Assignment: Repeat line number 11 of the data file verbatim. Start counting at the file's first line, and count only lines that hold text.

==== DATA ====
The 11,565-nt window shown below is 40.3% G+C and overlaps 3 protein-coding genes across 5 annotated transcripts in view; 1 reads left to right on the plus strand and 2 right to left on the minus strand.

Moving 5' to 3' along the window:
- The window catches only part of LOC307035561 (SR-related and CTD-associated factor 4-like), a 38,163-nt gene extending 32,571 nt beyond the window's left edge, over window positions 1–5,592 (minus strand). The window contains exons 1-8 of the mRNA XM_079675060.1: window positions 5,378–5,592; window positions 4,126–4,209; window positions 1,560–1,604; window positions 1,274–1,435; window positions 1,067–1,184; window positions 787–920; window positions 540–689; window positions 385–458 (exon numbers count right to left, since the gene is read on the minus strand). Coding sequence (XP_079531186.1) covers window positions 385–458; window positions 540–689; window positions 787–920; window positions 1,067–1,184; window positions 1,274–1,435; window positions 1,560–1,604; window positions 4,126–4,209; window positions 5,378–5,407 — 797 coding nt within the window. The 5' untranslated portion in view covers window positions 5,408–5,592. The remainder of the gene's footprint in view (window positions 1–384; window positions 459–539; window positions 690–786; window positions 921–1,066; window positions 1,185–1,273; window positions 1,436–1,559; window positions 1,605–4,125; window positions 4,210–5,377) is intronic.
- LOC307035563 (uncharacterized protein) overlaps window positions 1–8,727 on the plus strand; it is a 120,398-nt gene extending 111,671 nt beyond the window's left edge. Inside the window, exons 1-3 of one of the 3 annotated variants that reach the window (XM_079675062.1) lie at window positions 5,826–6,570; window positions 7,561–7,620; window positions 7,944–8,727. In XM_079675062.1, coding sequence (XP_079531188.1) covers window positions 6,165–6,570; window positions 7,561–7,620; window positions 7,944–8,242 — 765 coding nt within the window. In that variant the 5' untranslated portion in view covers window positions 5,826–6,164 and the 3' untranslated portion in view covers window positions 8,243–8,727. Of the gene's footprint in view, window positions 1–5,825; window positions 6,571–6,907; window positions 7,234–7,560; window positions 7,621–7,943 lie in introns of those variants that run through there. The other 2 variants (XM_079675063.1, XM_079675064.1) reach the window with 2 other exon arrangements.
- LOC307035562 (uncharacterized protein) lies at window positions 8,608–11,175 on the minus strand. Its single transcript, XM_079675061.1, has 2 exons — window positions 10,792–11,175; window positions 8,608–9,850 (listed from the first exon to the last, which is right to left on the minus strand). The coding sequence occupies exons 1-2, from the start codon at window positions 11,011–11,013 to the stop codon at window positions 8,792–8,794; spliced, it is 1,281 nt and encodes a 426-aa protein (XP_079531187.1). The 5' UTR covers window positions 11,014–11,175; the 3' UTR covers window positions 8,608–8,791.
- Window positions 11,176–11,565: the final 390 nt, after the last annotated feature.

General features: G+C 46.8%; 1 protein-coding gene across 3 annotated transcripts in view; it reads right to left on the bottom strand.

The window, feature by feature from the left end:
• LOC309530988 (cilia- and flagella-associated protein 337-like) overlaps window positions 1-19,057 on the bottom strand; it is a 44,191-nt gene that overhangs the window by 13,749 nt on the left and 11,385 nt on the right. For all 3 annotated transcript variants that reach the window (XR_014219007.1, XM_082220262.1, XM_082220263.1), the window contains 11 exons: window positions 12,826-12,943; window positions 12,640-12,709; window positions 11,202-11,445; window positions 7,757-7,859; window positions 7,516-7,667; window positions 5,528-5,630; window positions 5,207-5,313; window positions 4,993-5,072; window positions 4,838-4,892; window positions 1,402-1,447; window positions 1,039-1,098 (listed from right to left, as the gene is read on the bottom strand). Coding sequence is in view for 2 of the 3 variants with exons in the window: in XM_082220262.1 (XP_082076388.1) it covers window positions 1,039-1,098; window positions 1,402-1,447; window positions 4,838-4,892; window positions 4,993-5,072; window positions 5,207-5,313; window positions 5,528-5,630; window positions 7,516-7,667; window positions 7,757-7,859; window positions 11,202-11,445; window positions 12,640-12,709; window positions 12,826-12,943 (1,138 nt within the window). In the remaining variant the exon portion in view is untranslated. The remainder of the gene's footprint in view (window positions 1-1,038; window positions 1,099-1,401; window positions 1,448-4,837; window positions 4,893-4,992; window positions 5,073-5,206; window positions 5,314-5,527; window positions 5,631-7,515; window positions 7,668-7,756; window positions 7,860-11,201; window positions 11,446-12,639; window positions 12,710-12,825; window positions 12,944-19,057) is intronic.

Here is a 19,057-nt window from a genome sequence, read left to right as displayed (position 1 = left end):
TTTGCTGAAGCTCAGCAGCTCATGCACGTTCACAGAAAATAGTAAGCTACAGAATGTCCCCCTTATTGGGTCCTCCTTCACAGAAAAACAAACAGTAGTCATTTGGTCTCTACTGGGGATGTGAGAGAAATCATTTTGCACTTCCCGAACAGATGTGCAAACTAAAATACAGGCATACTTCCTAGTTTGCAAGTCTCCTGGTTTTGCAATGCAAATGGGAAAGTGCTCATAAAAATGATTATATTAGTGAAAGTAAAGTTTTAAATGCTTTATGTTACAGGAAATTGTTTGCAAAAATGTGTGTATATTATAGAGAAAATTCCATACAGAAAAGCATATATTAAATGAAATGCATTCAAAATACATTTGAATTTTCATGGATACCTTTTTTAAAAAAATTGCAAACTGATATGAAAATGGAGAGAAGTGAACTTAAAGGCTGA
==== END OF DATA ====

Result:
TTTGCTGAAGCTCAGCAGCTCATGCACGTTCACAGAAAATAGTAAGCTACAGAATGTCCCCCTTATTGGGTCCTCCTTCACAGAAAAACAAACAGTAGTCATTTGGTCTCTACTGGGGATGTGAGAGAAATCATTTTGCACTTCCCGAACAGATGTGCAAACTAAAATACAGGCATACTTCCTAGTTTGCAAGTCTCCTGGTTTTGCAATGCAAATGGGAAAGTGCTCATAAAAATGATTATATTAGTGAAAGTAAAGTTTTAAATGCTTTATGTTACAGGAAATTGTTTGCAAAAATGTGTGTATATTATAGAGAAAATTCCATACAGAAAAGCATATATTAAATGAAATGCATTCAAAATACATTTGAATTTTCATGGATACCTTTTTTAAAAAAATTGCAAACTGATATGAAAATGGAGAGAAGTGAACTTAAAGGCTGA